In 1904, the Department of Public Works was instructed to undertake a detailed field study of the route. The finished report of 1907 included a geological survey of rock formations, depth soundings of Lake Nipissing and engineering details of dams and canals. The original 600 page document contains a wealth of detail and gives evidence of an impressive study. The navigable waterway was estimated to be 70 kilometres long. The French River, including the creation of a lock and dam at the Chaudière Rapids, would be an important bridging point which would allow the lake level to rise. This was necessary to accommodate ships that would have a draft of almost seven metres deep. The high steel gates, at the Big Chaudière Dam on the French River, were designed in preparation for such a canal. Take a look this summer as you travel by boat or canoe through the Upper and Lower French River.
From the report, the engineers stated that a total of eight single and three double locks were needed to connect the various bodies of water. There would have been 11 changes of water levels ranging from three to 19 metres. In conclusion, the report stated, “…the probable cost of a deep waterway can be established for $100 million…the work taking 10 years to complete.”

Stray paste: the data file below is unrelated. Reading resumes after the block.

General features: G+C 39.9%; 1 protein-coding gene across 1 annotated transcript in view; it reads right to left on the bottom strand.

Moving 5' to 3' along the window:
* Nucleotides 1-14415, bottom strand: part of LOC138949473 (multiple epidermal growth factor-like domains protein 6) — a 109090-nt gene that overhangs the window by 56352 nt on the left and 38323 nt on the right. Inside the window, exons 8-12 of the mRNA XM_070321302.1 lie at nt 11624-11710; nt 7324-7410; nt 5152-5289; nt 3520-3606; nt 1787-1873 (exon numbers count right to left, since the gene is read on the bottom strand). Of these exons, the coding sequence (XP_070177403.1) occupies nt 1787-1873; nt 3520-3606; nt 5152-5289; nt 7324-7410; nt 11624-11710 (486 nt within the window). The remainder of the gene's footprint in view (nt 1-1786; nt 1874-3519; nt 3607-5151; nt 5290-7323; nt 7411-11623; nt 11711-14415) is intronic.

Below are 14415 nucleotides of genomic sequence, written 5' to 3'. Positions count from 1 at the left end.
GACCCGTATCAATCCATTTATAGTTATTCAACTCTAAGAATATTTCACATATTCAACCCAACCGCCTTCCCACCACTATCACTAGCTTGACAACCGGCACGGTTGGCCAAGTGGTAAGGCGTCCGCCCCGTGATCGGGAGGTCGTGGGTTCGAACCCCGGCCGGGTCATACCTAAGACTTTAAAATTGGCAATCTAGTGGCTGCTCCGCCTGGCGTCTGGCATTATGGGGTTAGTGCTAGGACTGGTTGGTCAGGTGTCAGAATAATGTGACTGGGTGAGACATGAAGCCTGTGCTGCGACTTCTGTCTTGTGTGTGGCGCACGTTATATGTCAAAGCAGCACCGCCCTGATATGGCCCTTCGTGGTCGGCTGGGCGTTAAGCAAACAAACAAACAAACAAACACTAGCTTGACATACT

The chief engineer for the project promised that a “630 ft. (approximately 200 metres) freighter, moving at 12 miles per hour could navigate the entire distance of the passage in 70 hours.”
What we fail to realize when looking at this project is the magnitude of it—it was on the scale of the Panama Canal. The Welland Canal would pale in comparison to it. The Georgian Bay Ship Canal was one way to foster nationalism and an economic response to the demands of the new frontier: the prairies.
With the movement of cattle, grain, lumber and minerals through the Nipissing Passageway, a significant economic impact would have been created. A new port on Georgian Bay would have become the logical location for a variety of processing plants. Goods manufactured in the area would have been transported to lucrative Southern Ontario markets.